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16 October 2022, 7:53am
Media Release

Extremist recruitment reaching young Australian gamers

The AFP is urging parents and guardians to be aware of their child’s online activities, with AFP investigators seeing evidence of extremist groups accessing popular online games in a bid to recruit young Australians.

The AFP has seen a concerning trend of members and associates of extremist groups targeting young people to expose them to dangerous content - including violent recreations of actual terrorist events - across online gaming platforms.

The AFP identified one instance of a young Australian who engaged with extremist content depicting a recreation of the 2019 Christchurch terrorist attack in a popular online game. The teen then allegedly shared the content across their social media channels.

AFP Acting Assistant Commissioner Counter Terrorism and Special Investigations Command Sandra Booth said spreading extremist content in online gaming platforms was a serious concern for law enforcement agencies in Australia and around the world.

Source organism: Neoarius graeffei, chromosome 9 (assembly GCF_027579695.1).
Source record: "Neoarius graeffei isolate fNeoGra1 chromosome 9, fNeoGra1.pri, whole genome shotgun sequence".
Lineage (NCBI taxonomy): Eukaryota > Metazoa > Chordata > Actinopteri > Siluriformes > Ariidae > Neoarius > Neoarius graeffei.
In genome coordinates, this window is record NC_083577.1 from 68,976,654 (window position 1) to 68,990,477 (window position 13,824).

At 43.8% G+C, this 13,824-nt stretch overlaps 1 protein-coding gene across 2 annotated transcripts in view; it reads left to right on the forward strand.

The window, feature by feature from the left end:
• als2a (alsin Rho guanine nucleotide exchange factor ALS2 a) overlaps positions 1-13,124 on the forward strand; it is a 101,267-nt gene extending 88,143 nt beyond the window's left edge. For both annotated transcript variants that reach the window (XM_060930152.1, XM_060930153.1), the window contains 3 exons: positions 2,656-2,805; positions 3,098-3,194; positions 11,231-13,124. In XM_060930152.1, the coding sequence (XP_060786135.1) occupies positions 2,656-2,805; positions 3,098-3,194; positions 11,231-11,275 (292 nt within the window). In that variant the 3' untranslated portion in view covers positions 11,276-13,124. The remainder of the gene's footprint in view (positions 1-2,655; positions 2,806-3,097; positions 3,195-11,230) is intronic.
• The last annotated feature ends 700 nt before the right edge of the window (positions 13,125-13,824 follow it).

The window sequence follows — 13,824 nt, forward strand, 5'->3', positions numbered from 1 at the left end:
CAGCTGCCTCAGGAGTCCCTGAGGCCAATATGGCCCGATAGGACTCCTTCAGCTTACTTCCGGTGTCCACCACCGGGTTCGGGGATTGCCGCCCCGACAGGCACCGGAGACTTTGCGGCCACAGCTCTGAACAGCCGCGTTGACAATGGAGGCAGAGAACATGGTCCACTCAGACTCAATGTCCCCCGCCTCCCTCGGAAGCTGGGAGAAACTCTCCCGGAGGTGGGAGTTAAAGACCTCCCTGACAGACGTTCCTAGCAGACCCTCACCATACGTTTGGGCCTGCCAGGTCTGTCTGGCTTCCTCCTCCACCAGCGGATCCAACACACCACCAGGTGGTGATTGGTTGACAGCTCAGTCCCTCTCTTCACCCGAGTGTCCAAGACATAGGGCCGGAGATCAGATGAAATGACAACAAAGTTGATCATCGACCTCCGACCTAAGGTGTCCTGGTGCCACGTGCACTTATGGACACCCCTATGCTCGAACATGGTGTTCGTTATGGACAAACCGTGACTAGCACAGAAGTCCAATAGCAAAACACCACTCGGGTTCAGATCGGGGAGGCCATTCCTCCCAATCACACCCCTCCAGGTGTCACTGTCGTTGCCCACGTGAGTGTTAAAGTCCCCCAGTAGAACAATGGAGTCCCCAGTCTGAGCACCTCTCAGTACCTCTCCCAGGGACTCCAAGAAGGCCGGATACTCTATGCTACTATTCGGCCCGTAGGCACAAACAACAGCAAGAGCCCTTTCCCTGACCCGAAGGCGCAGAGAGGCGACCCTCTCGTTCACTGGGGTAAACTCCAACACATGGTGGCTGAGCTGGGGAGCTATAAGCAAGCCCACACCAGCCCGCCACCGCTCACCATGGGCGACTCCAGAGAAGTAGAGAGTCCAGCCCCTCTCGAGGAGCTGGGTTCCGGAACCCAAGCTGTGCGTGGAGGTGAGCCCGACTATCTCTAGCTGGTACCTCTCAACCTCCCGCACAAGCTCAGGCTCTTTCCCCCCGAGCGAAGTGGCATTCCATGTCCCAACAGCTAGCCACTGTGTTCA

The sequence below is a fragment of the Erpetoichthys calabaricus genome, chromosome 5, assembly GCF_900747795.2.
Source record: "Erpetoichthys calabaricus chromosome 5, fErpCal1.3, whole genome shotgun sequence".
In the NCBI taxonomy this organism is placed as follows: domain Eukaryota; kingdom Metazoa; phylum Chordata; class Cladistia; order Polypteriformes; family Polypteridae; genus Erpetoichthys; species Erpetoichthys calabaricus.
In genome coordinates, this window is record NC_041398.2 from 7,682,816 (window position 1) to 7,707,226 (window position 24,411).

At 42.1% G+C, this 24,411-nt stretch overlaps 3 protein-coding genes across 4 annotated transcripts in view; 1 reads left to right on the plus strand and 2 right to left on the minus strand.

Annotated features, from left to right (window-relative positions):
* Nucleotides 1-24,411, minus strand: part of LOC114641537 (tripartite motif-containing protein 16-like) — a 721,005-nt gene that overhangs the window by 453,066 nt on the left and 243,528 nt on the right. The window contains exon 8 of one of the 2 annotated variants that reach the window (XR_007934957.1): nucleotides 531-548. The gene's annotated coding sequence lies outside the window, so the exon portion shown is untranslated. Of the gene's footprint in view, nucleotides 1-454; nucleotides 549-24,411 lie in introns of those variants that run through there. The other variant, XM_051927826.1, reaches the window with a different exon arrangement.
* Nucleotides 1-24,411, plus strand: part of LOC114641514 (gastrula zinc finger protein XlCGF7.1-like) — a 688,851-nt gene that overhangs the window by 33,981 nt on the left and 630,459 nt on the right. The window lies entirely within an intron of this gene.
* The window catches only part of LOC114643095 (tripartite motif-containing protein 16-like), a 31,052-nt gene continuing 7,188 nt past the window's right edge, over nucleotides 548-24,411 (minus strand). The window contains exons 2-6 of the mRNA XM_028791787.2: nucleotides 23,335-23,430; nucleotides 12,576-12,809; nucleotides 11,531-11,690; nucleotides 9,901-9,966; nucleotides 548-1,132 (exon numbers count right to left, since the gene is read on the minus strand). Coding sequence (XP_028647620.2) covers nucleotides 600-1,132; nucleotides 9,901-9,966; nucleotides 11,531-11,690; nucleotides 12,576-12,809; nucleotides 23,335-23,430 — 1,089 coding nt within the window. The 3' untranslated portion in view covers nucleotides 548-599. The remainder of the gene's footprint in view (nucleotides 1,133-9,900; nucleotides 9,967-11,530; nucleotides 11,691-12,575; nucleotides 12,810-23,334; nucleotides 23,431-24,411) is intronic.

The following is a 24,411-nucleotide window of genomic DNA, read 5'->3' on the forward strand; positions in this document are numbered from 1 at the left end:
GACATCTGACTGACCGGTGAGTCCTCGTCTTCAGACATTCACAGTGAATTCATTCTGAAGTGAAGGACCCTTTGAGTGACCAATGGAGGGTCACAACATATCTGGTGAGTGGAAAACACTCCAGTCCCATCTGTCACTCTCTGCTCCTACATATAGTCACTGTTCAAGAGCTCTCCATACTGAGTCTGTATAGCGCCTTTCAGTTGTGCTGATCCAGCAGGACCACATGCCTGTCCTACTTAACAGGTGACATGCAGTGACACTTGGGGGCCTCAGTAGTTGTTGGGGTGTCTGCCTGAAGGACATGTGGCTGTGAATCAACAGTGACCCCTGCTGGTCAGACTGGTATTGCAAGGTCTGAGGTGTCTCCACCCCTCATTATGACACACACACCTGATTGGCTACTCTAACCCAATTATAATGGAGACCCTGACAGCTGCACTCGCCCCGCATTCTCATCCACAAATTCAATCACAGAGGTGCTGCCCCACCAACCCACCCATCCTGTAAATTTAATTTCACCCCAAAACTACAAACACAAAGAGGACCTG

“We know that nationalist, racist and violent extremist content in online games is almost certainly part of a radicalisation process for some young people,” she said.

“There are a number of popular games that enable users to create scenarios and record them for others to re-watch and share online across social media.

“Our concern is extremist groups are exploiting these platforms to target a very young group of Australia’s population, by creating content to share and encourage far-right/extremist ideologies and abhorrent violence against others.”

Acting Assistant Commissioner Booth said Ideologically Motivated Violent Extremist groups using online games was a recent occurrence, but they and Religiously Motivated Violent Extremist groups had long used social media forums to push their agendas and spread propaganda.

The AFP has seen far-right terrorism-related investigations increase from two per cent, prior to 2020, to about 15 per cent in 2022. 

The AFP and its law enforcement partners, through the Joint Counter Terrorism Teams, remain committed to identifying and disrupting anyone who attempts to incite violence and spread harmful messages through the Australian community.

“We know the global environment we are working in is rapidly evolving. This requires the AFP and our law enforcement partners to continually adapt to changing threats and remain aware of the many pathways that radicalisation can take,” Act. AC Booth said.

“We know individuals involved in extremist activities can come from a diverse range of social backgrounds and can be influenced by a range of complex factors. Countering these forms of violent extremism requires assistance from not only law enforcement, but from members of the public.”

Act AC Booth said parents and guardians could play a significant role in preventing extremist groups from preying on young Australians via online games.